16Have You Hugged Your Microbes Today Have You Hugged Your Microbes Today? Besides making beer, they are responsible for:Nitrogen fixation –conversion of gaseous nitrogen (by Rhizobium, Azotobacter, and cyanobacteria) to ammonia (N2 + 3H2 2NH3) which can be used by plants.Nitrification - Two-step process in which ammonia is converted first to NO2- (by Nitrosomonas) and then to NO3- (by Nitrobacter).Denitrification – conversion of nitrate ions (by Pseudomonas or other anaerobic bacteria in waterlogged soil or in the bottom sediments of a water body) into nitrogen gas (N2) and nitrous oxide gas (N2O)Ammonification – the conversion (by decomposer heterotrophic bacteria) of nitrogen-rich organic compounds, wastes, cast-off particles, and dead bodies into available ammonia (which can be used by plants).
20Phosphorous CycleThe phopsphorous cycle is slow, and on a human time scale most phosphorous flows from the land to the sea.Circulates through the earth’s crust, water, and living organisms as phosphate (PO4)Bacteria are less important here than in the nitrogen cycleGuano (bird poop), mined sediments, and ‘uphill’ movement of wastewater are the main ways phosphorous is cycled in our lifetimeGeologic process (mountain formations / uplifting of ocean sediments) cycle phosphorus in geologic time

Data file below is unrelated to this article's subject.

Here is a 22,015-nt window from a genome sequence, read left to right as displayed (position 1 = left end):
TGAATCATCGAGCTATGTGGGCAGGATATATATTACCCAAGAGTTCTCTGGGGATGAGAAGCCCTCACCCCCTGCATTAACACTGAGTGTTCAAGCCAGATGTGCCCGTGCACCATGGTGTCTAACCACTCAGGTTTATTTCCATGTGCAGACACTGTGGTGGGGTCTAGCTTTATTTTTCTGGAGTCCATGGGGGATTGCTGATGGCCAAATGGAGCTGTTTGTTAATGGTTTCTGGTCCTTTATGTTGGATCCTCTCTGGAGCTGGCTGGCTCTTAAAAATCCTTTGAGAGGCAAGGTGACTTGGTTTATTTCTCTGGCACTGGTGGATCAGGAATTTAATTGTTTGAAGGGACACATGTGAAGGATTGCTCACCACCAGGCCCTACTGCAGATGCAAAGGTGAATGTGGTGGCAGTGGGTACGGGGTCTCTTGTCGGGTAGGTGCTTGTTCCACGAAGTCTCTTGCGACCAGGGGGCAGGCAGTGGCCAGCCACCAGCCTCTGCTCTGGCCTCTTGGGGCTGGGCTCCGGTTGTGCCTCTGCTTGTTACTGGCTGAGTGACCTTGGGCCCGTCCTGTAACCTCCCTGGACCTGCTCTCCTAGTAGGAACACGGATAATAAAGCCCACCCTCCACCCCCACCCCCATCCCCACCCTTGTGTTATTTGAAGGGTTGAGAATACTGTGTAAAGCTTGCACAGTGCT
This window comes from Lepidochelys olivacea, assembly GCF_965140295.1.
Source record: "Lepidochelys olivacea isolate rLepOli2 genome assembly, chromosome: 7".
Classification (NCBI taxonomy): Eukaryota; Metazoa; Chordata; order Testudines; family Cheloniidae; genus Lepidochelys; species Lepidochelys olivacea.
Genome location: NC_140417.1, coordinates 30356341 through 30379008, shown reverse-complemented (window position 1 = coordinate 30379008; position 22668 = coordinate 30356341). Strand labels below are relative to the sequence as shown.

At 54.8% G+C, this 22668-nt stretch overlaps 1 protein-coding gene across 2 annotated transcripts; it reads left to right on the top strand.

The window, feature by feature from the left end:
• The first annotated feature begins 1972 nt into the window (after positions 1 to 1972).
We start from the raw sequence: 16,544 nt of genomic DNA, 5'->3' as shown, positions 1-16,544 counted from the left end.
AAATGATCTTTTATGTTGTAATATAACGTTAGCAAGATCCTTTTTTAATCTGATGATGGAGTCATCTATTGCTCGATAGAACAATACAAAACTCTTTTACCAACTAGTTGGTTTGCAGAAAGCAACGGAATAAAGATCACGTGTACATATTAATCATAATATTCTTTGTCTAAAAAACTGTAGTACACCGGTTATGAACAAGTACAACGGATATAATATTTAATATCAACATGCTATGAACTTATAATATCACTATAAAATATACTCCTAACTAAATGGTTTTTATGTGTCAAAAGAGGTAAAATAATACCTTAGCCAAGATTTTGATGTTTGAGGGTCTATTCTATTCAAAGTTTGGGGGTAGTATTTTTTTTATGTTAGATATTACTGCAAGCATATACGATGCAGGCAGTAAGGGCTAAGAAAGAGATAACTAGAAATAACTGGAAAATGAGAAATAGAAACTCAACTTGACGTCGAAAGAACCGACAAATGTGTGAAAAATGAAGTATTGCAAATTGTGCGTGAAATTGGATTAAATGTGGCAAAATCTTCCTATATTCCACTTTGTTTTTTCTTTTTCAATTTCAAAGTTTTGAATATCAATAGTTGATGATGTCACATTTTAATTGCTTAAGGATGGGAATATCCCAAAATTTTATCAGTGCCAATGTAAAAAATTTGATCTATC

21Phosphorous Cycle Guano Food web River Flow Soil Ocean Water Geologic UpliftingFood webMiningSediments
22Phosphorous is Important Most soils contain very little phosphorous; therefore, it is often the limiting factor for plant growth on land unless added as fertilizer.Phosphorous also limits primary producer growth in freshwater aquatic ecosystems.
24Sulfur Cycle The sulfur cycle is a gaseous cycle. Sulfate (SO4) is the principal biological formEssential for some amino acidsUsually not limiting, but the formation of iron sulfides converts the insoluble form of phosphorous to a soluble formSulfur enters the atmosphere from several natural sources.Hydrogen sulfide (H2S) is released by volcanic activity and by the breakdown of organic matter in swamps, bogs, and tidal flats (you can smell this at low tide in the salt marsh).Sulfur dioxide (SO42-) enters from volcanoes.Particles of sulfate (SO42-) salts, such as ammonium sulfate, enter as seas spray.
27Carbon CycleCarbon is the basic building block of organic compounds necessary for life.The carbon cycle is a global gaseous cycleCarbon dioxide makes up 0.036% of the troposphere and is also dissolved in waterKey component of nature’s thermostatToo much taken out of the atmosphere, temp’s decreaseToo much added to atmosphere, temp’s increase
28Available to Consumers Primary ProductivityCO2C6H12O6PhotosynthesisRespirationSolar EnergyHeat EnergyBiomass (g/m2/yr)O2Available to ConsumersChemical Energy (ATP)GPPNPP